The ease of the pressure on the budget would help the government to finance critical infrastructure projects, he said.
Addressing the Regional Economic Outlook (REO) for sub-Saharan Africa in Accra, Mr Amissah-Arthur acknowledged the major problem of exchange risk in those transactions, but said the government would be cautious to examine cheaper options for the financing of its infrastructure.
The common themes that have emerged in the REO for sub-Saharan Africa over the last few years have been accounts of growth and change, of resilience in the face of external shocks, commodity price declines and climate change and accounts of improving economic management and governance.
The IMF, through the REO, reports the transformation of African economies of poverty reduction, job creation and sustainable growth.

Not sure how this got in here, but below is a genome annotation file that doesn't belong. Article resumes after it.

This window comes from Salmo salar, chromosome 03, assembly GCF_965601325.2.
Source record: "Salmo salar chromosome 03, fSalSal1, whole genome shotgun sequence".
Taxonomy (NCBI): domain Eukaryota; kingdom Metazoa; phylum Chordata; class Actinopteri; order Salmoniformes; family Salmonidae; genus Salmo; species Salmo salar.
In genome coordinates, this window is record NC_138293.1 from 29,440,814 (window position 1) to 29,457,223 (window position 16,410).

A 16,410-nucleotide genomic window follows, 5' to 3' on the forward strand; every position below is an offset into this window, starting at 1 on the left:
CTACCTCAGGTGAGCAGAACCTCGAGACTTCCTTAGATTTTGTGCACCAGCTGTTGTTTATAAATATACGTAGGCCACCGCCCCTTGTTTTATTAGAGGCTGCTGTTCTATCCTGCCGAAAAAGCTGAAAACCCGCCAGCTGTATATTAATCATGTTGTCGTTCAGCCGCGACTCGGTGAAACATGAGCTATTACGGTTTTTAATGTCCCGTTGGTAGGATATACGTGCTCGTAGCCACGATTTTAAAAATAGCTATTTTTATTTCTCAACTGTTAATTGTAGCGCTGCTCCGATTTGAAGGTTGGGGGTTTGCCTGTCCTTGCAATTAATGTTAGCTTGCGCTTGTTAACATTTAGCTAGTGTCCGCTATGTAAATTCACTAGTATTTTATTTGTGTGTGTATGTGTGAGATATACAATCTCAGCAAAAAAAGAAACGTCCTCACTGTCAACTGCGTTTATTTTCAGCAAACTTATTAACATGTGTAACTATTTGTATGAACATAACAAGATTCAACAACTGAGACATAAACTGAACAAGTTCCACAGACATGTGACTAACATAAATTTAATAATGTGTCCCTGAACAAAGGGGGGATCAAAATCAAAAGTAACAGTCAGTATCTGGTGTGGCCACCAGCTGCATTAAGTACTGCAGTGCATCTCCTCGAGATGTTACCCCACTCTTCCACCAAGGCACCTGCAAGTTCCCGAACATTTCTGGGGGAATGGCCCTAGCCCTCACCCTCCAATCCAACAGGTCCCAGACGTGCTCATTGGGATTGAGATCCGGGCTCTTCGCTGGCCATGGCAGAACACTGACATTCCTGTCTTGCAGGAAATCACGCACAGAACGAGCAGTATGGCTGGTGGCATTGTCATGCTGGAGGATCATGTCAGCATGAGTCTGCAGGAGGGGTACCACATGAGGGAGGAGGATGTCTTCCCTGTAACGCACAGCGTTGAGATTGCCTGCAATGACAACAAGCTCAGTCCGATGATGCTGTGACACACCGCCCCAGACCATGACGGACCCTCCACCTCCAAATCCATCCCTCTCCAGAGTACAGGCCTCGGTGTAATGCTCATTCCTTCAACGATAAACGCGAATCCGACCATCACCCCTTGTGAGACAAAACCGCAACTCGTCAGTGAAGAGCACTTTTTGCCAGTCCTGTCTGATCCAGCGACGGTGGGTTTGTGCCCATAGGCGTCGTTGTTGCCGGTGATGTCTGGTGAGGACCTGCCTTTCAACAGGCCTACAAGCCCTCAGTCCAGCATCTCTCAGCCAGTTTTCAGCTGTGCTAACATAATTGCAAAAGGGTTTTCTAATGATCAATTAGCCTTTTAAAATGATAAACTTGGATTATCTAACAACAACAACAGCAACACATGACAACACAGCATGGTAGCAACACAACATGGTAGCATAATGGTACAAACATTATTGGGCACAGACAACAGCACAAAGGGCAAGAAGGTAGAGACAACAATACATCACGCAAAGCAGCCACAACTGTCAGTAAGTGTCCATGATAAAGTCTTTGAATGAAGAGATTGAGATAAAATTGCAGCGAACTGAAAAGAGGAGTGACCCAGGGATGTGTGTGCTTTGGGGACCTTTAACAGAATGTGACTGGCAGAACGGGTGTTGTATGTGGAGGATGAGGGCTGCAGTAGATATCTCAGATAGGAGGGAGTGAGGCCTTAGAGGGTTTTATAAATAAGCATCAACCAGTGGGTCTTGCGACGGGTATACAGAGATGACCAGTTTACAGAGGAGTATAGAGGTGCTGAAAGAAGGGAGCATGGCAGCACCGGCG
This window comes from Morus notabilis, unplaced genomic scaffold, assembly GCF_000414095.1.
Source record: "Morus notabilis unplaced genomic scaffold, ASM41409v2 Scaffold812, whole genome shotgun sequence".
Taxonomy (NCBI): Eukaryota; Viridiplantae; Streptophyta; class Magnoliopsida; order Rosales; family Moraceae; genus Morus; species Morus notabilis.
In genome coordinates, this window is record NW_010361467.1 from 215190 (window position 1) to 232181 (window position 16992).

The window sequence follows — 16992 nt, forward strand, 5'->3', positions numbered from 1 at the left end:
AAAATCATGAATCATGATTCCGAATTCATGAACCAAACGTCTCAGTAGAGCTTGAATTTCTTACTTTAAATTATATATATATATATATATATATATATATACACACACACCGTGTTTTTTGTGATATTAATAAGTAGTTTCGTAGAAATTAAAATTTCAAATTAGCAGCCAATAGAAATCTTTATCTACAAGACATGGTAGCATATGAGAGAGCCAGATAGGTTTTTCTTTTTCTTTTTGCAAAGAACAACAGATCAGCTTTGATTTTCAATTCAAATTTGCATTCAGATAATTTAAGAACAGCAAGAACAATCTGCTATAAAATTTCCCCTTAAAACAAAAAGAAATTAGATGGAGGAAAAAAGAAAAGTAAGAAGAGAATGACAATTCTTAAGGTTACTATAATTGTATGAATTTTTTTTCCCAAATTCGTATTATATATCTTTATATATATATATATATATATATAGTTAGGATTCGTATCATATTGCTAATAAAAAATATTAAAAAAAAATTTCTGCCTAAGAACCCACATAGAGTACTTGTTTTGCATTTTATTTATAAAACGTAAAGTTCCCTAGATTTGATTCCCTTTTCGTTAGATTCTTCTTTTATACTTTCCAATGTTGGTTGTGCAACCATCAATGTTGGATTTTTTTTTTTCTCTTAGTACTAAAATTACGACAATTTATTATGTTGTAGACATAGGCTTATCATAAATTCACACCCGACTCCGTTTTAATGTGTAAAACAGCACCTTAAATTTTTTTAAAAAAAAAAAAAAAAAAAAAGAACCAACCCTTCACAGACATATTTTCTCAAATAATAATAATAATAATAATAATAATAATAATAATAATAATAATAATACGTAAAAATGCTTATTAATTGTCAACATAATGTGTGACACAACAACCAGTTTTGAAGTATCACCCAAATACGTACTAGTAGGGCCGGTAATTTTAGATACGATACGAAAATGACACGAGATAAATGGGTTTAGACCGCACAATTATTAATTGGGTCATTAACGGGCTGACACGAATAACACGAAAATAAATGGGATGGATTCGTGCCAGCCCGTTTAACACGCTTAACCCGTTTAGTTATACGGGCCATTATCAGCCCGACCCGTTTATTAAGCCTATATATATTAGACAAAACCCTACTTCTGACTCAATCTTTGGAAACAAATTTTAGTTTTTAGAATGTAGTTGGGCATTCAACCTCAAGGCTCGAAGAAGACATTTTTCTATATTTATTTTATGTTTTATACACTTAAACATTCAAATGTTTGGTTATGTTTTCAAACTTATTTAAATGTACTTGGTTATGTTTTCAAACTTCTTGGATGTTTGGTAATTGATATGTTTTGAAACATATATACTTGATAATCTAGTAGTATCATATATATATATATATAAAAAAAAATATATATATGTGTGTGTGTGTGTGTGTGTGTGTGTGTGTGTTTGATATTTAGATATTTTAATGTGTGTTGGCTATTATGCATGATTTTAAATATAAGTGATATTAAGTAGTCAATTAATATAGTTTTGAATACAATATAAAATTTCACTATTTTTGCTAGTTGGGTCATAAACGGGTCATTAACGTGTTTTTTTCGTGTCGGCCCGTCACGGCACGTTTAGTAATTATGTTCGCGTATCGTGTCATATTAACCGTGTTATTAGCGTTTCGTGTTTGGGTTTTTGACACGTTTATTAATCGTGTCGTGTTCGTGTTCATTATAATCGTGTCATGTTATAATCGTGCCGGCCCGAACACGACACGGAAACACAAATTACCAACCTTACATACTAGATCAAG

He said this year, the outlook reinforced Africa’s growth story that the continent continued to post high economic growth, estimated at 5.4 per cent, well above the three per cent growth projected for the global economy.
The Vice-President, however, acknowledged that risks remained, global conditions were uncertain, and many African economies were yet to rebuild their macroeconomic buffers to the levels prior to the intervention of the global crisis.
“Because Africa has a lot more catching up to do, the weak external environment represents a significant challenge to sustaining growth,” he said.
Mr Amissah-Arthur said in order to develop the societies and further reduce poverty, there was the need for a better understanding of how to strengthen the growth momentum in a multi-speed and tentative world.
The current challenge that Ghana faces is how to extend our fiscal space, through public expenditure rationalisation and revenue mobilisation.
We are, therefore, developing new financing options that allow the sharing of responsibility for infrastructure between the public and private sectors,” the Vice-President said.
The Governor of the Bank of Ghana, Dr H. A. Kofi Wampah, commended the IMF for publishing the world research report, adding that lessons in the report were good for Ghana’s development.